Azura (wave power device)
|Location||Marine Corps Base Hawaii|
|Wave power station|
|Water body||Kāneʻohe Bay|
|Water depth||30 m (98 ft)|
|Units operational||1 × 20 KW|
|Make and model||TRL 5/6|
|Nameplate capacity||20 KW|
Azura is a wave power device currently being tested in Hawaii. It is connected to the municipal grid providing electricity to Hawaii. According to the United States Department of Energy, this is the first time that a wave power generator has been officially verified to be supplying energy to a power grid in North America. This has been verified by the University of Hawaii. The device can generate 20 kilowatts of power.
The device is at the Marine Corps Base Hawaii's Wave Energy Test Site (WETS) on the north shore of Kaneohe Bay, Oahu. It is situated on the surface of a 30-meter-deep berth where it is being monitored.
This prototype (TRL 5/6) was developed by Northwest Energy Innovations (NWEI) with the support of the U.S. Navy, the United States Department of Energy, and the University of Hawaii. It will be in operation for a 1-year period of assessment. During that time, the University of Hawaii will be responsible for the collection and analysis of data.
Azura was originally named "WET-NZ" from "Wave Energy Technology-New Zealand".
Development was in 2006 by Callaghan Innovation  and was first called WET-NZ. The initial concept was called the TRL 1, entered the micro-modeling stage under the name TRL 3, and is being tested in the open ocean with large scale prototypes called TRL 5/6 deployed near Christchurch, New Zealand 
Description and operation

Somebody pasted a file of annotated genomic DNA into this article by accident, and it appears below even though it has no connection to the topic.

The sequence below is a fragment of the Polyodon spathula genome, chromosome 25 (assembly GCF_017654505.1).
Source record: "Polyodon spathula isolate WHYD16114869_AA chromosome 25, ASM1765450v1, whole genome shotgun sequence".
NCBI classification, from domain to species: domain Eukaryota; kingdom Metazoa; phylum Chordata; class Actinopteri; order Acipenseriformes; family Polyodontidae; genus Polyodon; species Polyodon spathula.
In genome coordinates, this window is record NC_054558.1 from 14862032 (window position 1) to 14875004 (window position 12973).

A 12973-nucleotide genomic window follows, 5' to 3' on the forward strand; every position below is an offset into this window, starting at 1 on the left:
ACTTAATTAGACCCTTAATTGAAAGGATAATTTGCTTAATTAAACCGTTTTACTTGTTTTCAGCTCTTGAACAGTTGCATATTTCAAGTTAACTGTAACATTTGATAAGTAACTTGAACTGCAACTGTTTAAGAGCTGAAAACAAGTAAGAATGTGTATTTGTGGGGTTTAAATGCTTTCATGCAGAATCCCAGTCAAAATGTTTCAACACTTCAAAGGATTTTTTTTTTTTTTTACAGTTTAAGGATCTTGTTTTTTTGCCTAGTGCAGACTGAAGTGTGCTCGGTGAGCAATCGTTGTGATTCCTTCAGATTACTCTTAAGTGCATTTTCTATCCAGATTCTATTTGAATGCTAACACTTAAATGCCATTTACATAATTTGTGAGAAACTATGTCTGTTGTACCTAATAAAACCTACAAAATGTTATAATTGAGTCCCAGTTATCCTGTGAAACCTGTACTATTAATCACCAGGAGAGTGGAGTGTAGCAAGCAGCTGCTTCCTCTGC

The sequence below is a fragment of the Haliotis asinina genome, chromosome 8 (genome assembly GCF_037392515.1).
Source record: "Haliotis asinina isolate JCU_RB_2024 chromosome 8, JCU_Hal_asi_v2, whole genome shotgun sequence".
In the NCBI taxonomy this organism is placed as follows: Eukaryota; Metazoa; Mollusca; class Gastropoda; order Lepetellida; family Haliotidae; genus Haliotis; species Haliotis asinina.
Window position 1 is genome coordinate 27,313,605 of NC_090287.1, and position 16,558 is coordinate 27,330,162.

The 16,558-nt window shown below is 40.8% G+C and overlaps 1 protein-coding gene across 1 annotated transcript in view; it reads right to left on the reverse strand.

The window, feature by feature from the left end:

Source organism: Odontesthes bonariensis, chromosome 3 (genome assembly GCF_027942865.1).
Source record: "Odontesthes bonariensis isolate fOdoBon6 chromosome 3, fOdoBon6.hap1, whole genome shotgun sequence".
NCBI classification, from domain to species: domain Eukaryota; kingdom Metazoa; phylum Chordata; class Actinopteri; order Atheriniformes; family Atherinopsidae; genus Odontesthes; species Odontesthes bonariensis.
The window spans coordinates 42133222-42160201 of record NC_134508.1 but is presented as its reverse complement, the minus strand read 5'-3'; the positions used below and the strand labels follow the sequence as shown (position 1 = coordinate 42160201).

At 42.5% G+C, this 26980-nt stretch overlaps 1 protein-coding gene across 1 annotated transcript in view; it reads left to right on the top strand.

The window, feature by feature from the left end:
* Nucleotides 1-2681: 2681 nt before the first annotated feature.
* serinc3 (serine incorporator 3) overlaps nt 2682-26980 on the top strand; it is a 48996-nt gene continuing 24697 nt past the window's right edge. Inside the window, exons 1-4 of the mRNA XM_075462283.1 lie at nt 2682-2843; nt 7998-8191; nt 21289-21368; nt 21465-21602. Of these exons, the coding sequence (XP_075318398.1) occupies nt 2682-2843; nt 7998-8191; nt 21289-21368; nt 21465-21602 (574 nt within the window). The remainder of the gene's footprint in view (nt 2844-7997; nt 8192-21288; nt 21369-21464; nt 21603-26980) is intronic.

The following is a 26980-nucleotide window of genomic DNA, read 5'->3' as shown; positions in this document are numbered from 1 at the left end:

Azura floats on the surface of the sea and weighs 45 tons (41 tonnes). It has a unique floating mechanism that can rotate 360 degrees. This enables it to extract power from horizontal (surge) as well as vertical (heave) wave motion. It has reserve buoyancy that is very low, allowing it to partially submerge beneath large waves.
Azura is a point absorber. This means that it uses a floating surface mechanism to absorb the energy of waves from different directions. This is the most common type of deepwater wave energy generator. The generator is driven with a high-pressure hydraulics system. The wave motion is captured by the circular rotation of the floating mechanism, and translated to crankshafts within the Azura. These crankshafts provide the motion for the high pressure hydraulic system.
Many agencies have overseen and conducted assessments on the project prior to implementation. These included US Army Corps of Engineers, the US Coast Guard, the US Fish and Wildlife Service, and the National Marine Fisheries Service. Oregon-based Department of State Lands, Department of Land Conservation and Development, and Department of Fish and Wildlife reviewed the project as well.
The initial phase of development used a smaller prototype that was tested in a wave tank.
A second prototype was then installed in 2012 for a 6-week period at the Northwest National Marine Renewable Energy Center’s test site off the coast of Oregon in an open-sea area. During that test, the device was exposed to wave heights of up to 3.75-meters in a 12 to 14-second sea state.
Both tests were successful.
NWEI will use information gathered during the current test to further develop the project. With the Department of Energy providing an additional $5 million, NWEI plans to modify Azura to increase its efficiency and improve reliability. A new design will then be tested which will be full-scale and made to generate between 500 kilowatts and one megawatt of power.
At the end of 2017, Northwest Energy Innovations (NWEI) intends to install a full-scale model. The 500-kilowatt to 1-megawatt generator will be situated in a 60 to 80-meter-deep (100–150 feet) berth. One megawatt is sufficient to provide electricity to several hundred homes.
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